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J Neurophysiol. 2004 Jun;91(6):2437-44. Epub 2004 Feb 4.

Enhanced long-term potentiation during aging is masked by processes involving intracellular calcium stores.

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Department of Neuroscience, McKnight Brain Institute, University of Florida, Gainesville, FL 32610, USA.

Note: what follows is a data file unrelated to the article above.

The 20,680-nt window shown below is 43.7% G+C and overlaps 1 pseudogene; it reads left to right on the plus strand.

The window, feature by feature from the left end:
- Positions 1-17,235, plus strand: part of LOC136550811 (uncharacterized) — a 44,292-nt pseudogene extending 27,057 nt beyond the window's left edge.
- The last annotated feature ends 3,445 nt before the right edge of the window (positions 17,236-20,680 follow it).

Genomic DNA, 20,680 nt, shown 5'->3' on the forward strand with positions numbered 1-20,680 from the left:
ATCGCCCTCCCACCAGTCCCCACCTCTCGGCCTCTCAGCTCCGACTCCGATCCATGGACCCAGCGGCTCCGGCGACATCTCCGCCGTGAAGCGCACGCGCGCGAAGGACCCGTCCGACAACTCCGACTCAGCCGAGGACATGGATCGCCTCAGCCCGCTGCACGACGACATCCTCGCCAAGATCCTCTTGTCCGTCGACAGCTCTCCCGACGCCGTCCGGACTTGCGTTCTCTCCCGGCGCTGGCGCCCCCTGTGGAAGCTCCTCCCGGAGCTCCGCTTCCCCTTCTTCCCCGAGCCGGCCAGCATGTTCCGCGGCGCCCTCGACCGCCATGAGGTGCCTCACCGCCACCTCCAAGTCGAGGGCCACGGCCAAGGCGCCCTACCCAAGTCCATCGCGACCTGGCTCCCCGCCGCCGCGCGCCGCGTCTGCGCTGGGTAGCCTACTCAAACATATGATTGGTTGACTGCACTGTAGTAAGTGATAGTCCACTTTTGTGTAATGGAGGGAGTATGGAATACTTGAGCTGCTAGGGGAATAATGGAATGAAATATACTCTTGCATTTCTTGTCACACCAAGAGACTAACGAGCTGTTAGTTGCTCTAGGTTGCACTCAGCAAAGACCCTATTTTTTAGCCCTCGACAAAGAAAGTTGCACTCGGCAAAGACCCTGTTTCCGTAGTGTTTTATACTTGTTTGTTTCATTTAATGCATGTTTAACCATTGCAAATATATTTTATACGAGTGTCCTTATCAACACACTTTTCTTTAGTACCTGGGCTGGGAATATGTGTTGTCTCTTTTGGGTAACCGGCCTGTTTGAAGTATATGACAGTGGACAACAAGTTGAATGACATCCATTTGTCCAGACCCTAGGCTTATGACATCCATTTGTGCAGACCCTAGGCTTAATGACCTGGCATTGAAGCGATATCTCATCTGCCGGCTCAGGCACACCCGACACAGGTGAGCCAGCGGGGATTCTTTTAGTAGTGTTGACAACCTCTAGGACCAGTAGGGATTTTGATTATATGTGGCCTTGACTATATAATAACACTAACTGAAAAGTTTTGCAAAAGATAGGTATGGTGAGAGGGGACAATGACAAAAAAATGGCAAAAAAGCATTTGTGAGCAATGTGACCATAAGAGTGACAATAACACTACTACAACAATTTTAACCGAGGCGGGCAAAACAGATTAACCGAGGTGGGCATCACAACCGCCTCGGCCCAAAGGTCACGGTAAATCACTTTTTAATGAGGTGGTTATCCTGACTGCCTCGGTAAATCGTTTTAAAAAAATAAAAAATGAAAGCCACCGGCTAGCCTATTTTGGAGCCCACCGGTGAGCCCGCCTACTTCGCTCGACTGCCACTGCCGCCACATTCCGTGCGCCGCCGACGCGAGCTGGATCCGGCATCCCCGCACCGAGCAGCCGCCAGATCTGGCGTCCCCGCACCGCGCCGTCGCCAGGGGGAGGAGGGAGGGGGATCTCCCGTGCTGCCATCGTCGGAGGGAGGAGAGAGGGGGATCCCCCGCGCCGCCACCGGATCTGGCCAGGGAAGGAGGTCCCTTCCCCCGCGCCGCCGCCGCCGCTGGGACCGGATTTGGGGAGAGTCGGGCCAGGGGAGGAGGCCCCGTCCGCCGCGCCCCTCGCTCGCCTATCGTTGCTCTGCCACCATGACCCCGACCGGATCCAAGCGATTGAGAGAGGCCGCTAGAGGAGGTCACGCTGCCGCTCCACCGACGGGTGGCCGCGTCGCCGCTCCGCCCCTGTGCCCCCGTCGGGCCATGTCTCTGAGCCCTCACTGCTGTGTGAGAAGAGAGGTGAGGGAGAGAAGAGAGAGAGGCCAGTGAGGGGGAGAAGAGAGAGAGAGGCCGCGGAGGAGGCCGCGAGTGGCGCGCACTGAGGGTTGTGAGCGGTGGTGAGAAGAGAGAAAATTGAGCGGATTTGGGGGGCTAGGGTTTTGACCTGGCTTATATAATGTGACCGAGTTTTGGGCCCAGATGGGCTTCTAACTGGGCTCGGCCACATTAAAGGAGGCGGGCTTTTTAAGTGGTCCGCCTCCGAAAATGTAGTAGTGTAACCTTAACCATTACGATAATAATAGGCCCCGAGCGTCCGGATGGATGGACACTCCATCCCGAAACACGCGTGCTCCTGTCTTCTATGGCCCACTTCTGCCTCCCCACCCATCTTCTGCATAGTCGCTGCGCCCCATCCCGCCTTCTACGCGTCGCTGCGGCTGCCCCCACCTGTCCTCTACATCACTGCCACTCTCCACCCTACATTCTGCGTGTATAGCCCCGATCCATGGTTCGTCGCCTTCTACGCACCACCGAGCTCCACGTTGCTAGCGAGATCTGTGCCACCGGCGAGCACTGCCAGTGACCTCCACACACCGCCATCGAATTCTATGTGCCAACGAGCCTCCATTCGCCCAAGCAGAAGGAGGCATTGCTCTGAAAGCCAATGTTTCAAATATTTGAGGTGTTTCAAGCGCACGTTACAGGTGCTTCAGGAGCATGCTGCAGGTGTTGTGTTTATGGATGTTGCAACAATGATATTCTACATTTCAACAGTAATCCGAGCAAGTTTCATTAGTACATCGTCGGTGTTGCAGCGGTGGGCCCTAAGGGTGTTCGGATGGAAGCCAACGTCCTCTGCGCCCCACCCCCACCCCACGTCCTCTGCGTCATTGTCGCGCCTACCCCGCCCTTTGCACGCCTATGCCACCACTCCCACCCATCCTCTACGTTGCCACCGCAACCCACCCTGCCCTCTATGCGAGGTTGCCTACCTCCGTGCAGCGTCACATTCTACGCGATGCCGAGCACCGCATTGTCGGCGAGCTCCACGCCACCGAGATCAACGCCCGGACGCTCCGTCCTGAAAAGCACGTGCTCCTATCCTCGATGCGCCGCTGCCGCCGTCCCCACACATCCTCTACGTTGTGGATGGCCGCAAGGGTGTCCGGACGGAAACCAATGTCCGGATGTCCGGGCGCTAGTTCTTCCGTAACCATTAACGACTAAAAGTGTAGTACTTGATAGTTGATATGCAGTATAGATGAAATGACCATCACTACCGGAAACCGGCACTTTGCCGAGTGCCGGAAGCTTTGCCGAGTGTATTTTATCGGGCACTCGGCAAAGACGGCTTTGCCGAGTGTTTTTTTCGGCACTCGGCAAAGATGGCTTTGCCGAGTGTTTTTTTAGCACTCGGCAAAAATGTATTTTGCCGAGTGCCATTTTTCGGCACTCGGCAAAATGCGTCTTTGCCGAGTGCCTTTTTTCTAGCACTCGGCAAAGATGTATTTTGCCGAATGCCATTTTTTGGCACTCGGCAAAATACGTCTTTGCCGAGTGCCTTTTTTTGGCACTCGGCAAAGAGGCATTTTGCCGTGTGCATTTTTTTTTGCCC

The contribution of Ca(2+) release from intracellular Ca(2+) stores (ICS) for regulation of synaptic plasticity thresholds during aging was investigated in hippocampal slices of old (22-24 mo) and young adult (5-8 mo) male Fischer 344 rats. Inhibition of Ca(2+)-induced Ca(2+) release by thapsigargin, cyclopiazonic acid (CPA), or ryanodine during pattern stimulation near the threshold for synaptic modification (5 Hz, 900 pulses) selectively induced long-term potentiation (LTP) to CA1 Schaffer collateral synapses of old rats. Increased synaptic strength was specific to test pathways and blocked by AP-5. Intracellular recordings demonstrated that ICS plays a role in the augmentation of the afterhyperpolarization (AHP) in old rats. The decrease in the AHP by ICS inhibition was reversed by the L-channel agonist, Bay K8644. Under conditions of ICS inhibition and a Bay K8644-mediated enhancement of the AHP, pattern stimulation failed to induce LTP, consistent with the idea that the AHP amplitude shapes the threshold for LTP induction. Finally, ICS inhibition was associated with an increase in the N-methyl-d-aspartate (NMDA) receptor component of synaptic transmission in old animals. This increase in the synaptic response was blocked by the calcineurin inhibitor FK506. The results reveal an age-related increase in susceptibility to LTP-induction that is normally inhibited by ICS and suggest that the age-related shift in Ca(2+) regulation and Ca(2+)-dependent synaptic plasticity is coupled to changes in cell excitability and NMDA receptor function through ICS.

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